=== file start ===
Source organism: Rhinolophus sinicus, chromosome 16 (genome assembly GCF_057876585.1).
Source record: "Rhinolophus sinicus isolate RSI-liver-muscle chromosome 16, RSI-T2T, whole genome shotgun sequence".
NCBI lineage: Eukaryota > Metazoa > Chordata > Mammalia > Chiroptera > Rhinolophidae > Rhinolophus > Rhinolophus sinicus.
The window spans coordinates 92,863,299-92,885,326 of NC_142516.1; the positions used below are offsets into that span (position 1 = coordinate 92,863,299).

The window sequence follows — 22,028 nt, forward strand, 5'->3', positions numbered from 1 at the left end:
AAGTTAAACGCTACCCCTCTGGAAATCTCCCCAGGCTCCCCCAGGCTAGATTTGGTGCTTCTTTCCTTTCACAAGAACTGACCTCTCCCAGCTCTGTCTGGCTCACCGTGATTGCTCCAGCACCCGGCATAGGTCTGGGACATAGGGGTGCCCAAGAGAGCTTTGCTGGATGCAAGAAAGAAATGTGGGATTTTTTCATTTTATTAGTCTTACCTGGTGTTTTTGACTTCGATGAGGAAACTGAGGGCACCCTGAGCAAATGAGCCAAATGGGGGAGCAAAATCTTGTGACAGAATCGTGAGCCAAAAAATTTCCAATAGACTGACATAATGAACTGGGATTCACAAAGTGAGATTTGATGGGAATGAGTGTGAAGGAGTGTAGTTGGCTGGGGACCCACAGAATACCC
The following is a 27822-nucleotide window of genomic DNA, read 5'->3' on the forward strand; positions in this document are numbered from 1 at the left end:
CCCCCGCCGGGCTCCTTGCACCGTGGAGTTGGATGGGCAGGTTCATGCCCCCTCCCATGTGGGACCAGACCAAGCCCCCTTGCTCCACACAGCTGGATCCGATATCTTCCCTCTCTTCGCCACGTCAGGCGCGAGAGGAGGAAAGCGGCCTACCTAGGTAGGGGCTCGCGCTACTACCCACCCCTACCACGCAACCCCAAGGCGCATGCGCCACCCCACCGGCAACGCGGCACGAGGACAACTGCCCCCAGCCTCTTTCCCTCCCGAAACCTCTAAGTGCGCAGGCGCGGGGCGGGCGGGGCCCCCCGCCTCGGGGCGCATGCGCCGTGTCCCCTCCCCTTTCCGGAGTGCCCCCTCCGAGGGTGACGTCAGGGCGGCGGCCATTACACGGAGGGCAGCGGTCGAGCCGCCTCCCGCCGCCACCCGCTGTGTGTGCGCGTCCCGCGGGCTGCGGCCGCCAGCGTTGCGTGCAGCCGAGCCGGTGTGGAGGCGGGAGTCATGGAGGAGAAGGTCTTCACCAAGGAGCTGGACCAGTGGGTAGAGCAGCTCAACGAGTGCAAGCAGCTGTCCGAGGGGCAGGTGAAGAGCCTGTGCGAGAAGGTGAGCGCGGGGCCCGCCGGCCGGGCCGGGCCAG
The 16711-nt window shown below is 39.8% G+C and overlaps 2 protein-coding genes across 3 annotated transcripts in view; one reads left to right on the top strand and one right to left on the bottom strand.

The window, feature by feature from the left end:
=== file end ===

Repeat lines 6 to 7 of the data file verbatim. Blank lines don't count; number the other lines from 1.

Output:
AAGTTAAACGCTACCCCTCTGGAAATCTCCCCAGGCTCCCCCAGGCTAGATTTGGTGCTTCTTTCCTTTCACAAGAACTGACCTCTCCCAGCTCTGTCTGGCTCACCGTGATTGCTCCAGCACCCGGCATAGGTCTGGGACATAGGGGTGCCCAAGAGAGCTTTGCTGGATGCAAGAAAGAAATGTGGGATTTTTTCATTTTATTAGTCTTACCTGGTGTTTTTGACTTCGATGAGGAAACTGAGGGCACCCTGAGCAAATGAGCCAAATGGGGGAGCAAAATCTTGTGACAGAATCGTGAGCCAAAAAATTTCCAATAGACTGACATAATGAACTGGGATTCACAAAGTGAGATTTGATGGGAATGAGTGTGAAGGAGTGTAGTTGGCTGGGGACCCACAGAATACCC
The following is a 27822-nucleotide window of genomic DNA, read 5'->3' on the forward strand; positions in this document are numbered from 1 at the left end: